Summer Shows Small Business Sales Surge

Steve Endsley, general manager of Tri-State Computers, a Dover, N.H.-based solution provider, said his sales in June and July were up 40 percent, the best summer sales spike he said he'd seen in five years.

"The economy is in shambles and people are working and shopping more at home," Endsley said. "Gas prices are forcing more online shopping. Consumers would rather let UPS pay for the gas. June and July are usually our worst two months of the year. Service and sales tend to go down in the summer. We're usually dead this time of year. I kept waiting for the drop-off and it never happened."

Tri-State, which builds its own systems, usually sells about 5 to 12 systems a month in the summer. This summer, the company sold 20 to 30 systems a month, Endsley said.

Solution providers at the D&H show also said the thunderstorms that have walloped the Northeast this year have led to a huge increase in power backup systems and services for consumers and businesses whose systems have been knocked out by lightning.

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"The lightning storms have been unbelievable for business," Endsley said. "No one wants to pay $160 to $180 for power backup until they get hit by an outage. We're selling lots of APC."

Mark Wineburg, owner of Yes Computers, an Apple solution provider in Northampton, Mass., said he also benefitted from an unusually strong summer market. He said his business was up 40 percent this summer compared to last year. "We thought we'd see a lot lower spending this summer. But more people are staying at home. It's been one of our busiest summers ever!"

Wineburg said the spike in gas prices has businesses and consumers viewing the cost of a new computer in comparison as a relatively modest expense.

Rob Chapman, co-owner of Computer Escape, a Randolph, Mass.-based solution provider, said his business was up 30 percent in the June and July time frame. "The lightning and thunderstorms have people coming in all the time with power supply issues and system board upgrades," he said. "A lot of the boards fried by thunderstorms are older boards that aren't manufactured anymore so people will buy a new computer."

A tax-free holiday shopping weekend in Vermont led to a $750,000, two-day windfall for Small Dog Electronics, an Apple solution provider in Waitsfield, Vt., said Art Hendrickson, a purchasing agent for Small Dog Electronics.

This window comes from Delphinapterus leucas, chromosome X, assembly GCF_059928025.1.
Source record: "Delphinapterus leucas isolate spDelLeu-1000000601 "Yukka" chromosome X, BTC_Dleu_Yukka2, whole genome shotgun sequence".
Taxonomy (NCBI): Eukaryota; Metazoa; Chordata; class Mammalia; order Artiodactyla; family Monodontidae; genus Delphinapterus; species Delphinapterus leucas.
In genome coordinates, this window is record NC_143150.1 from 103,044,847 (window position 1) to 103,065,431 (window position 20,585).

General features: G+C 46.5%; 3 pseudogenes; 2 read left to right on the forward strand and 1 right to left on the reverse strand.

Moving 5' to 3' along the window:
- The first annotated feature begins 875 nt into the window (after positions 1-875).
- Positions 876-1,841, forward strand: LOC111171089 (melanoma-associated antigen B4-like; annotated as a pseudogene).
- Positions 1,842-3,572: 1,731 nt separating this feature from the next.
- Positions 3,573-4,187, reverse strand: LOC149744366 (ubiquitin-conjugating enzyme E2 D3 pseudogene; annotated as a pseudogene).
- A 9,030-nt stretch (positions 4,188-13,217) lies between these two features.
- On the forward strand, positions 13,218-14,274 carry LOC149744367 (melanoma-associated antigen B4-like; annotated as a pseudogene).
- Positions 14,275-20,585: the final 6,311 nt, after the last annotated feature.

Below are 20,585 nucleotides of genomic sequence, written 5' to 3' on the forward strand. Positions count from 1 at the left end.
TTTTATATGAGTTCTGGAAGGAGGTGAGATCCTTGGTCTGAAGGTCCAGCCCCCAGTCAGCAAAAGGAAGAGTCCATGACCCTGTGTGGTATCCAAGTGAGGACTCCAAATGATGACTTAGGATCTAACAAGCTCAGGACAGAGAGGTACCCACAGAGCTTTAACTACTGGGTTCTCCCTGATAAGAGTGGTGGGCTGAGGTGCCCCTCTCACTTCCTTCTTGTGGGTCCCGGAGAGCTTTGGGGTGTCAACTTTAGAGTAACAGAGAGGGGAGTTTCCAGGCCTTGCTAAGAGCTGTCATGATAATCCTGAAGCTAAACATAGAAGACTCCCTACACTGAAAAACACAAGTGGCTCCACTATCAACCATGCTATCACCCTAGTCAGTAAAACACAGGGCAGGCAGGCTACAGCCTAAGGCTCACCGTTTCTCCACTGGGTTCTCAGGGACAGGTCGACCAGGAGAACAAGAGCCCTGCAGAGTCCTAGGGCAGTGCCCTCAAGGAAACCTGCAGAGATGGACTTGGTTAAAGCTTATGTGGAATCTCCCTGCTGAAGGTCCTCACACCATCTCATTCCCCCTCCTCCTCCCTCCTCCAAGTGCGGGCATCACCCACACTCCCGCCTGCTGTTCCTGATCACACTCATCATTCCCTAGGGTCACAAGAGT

Overall, Hendrickson said Small Dog's business was up about 15 percent this summer. He said a good deal of that is attributable to Apple's momentum in the marketplace and growing popularity with both consumers and businesses.

Ken Kaplan, the owner of Kaplan Computers, a solution provider in Manchester, Conn., said his sales were up about 20 percent this summer mostly because consumers chose to repair systems rather than buy new ones. "The economy is bad for people," he said. "People don't have as much money to drop on a new computer. They'd rather spend a couple hundred dollars repairing an old machine than buying a new one. June and July were record months for billable hours for us."

Kaplan, for his part, thinks his business success is based far more on how his team serves customers than on the economy. "It's not so much what's going on in the marketplace," he said. "It's what is our level of commitment? I think this could be a very good year. And next year could be even better. But it's based on how hard we work. That has always been the case for most small businesses."

Bruce Stevens, an account executive for Northern Data Systems, a Falmouth, Maine-based software provider for government, medical, utility and credit unions, said the company's business is based on long sales cycles and business has been up the last several years. The verdict? "Business is good."